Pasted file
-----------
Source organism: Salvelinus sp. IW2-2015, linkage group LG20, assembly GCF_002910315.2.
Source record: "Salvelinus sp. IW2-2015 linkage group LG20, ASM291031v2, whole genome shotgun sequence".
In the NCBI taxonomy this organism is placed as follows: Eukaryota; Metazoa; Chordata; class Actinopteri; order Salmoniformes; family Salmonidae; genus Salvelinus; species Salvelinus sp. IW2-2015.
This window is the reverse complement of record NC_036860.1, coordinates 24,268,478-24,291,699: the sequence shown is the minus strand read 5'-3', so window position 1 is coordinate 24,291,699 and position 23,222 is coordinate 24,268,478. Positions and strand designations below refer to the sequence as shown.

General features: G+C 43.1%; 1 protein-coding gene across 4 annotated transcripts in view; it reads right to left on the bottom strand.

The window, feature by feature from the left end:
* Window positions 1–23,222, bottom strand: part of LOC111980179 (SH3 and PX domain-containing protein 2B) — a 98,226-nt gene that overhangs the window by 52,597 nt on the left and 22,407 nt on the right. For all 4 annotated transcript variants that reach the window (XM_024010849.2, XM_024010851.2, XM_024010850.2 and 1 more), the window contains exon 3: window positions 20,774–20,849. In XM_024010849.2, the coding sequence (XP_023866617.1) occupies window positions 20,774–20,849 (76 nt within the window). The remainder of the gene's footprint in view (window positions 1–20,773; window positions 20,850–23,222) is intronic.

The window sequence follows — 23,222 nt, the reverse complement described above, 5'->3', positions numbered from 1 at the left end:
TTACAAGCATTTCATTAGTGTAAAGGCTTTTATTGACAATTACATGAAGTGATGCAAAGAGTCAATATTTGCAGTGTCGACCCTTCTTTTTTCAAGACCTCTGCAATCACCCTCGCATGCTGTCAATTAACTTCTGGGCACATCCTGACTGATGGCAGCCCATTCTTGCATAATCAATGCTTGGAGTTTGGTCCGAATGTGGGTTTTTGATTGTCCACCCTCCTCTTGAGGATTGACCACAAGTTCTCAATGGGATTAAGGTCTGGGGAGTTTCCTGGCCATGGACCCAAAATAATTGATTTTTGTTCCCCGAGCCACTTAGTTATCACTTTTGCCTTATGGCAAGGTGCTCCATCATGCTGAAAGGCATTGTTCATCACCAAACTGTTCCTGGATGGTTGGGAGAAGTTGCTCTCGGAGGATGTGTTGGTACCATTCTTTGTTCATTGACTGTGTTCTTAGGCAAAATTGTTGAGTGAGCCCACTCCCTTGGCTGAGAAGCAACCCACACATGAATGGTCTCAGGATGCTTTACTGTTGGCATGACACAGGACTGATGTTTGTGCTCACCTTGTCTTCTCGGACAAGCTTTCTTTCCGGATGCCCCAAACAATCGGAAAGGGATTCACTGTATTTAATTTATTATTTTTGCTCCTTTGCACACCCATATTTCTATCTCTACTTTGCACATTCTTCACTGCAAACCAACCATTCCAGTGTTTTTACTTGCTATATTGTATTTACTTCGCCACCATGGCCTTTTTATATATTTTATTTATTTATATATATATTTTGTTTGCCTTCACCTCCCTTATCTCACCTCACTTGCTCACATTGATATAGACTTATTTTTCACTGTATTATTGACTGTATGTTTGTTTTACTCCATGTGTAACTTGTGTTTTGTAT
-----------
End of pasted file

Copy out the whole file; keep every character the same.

Source organism: Salvelinus sp. IW2-2015, linkage group LG20, assembly GCF_002910315.2.
Source record: "Salvelinus sp. IW2-2015 linkage group LG20, ASM291031v2, whole genome shotgun sequence".
In the NCBI taxonomy this organism is placed as follows: Eukaryota; Metazoa; Chordata; class Actinopteri; order Salmoniformes; family Salmonidae; genus Salvelinus; species Salvelinus sp. IW2-2015.
This window is the reverse complement of record NC_036860.1, coordinates 24,268,478-24,291,699: the sequence shown is the minus strand read 5'-3', so window position 1 is coordinate 24,291,699 and position 23,222 is coordinate 24,268,478. Positions and strand designations below refer to the sequence as shown.

General features: G+C 43.1%; 1 protein-coding gene across 4 annotated transcripts in view; it reads right to left on the bottom strand.

The window, feature by feature from the left end:
* Window positions 1–23,222, bottom strand: part of LOC111980179 (SH3 and PX domain-containing protein 2B) — a 98,226-nt gene that overhangs the window by 52,597 nt on the left and 22,407 nt on the right. For all 4 annotated transcript variants that reach the window (XM_024010849.2, XM_024010851.2, XM_024010850.2 and 1 more), the window contains exon 3: window positions 20,774–20,849. In XM_024010849.2, the coding sequence (XP_023866617.1) occupies window positions 20,774–20,849 (76 nt within the window). The remainder of the gene's footprint in view (window positions 1–20,773; window positions 20,850–23,222) is intronic.

The window sequence follows — 23,222 nt, the reverse complement described above, 5'->3', positions numbered from 1 at the left end:
TTACAAGCATTTCATTAGTGTAAAGGCTTTTATTGACAATTACATGAAGTGATGCAAAGAGTCAATATTTGCAGTGTCGACCCTTCTTTTTTCAAGACCTCTGCAATCACCCTCGCATGCTGTCAATTAACTTCTGGGCACATCCTGACTGATGGCAGCCCATTCTTGCATAATCAATGCTTGGAGTTTGGTCCGAATGTGGGTTTTTGATTGTCCACCCTCCTCTTGAGGATTGACCACAAGTTCTCAATGGGATTAAGGTCTGGGGAGTTTCCTGGCCATGGACCCAAAATAATTGATTTTTGTTCCCCGAGCCACTTAGTTATCACTTTTGCCTTATGGCAAGGTGCTCCATCATGCTGAAAGGCATTGTTCATCACCAAACTGTTCCTGGATGGTTGGGAGAAGTTGCTCTCGGAGGATGTGTTGGTACCATTCTTTGTTCATTGACTGTGTTCTTAGGCAAAATTGTTGAGTGAGCCCACTCCCTTGGCTGAGAAGCAACCCACACATGAATGGTCTCAGGATGCTTTACTGTTGGCATGACACAGGACTGATGTTTGTGCTCACCTTGTCTTCTCGGACAAGCTTTCTTTCCGGATGCCCCAAACAATCGGAAAGGGATTCACTGTATTTAATTTATTATTTTTGCTCCTTTGCACACCCATATTTCTATCTCTACTTTGCACATTCTTCACTGCAAACCAACCATTCCAGTGTTTTTACTTGCTATATTGTATTTACTTCGCCACCATGGCCTTTTTATATATTTTATTTATTTATATATATATTTTGTTTGCCTTCACCTCCCTTATCTCACCTCACTTGCTCACATTGATATAGACTTATTTTTCACTGTATTATTGACTGTATGTTTGTTTTACTCCATGTGTAACTTGTGTTTTGTAT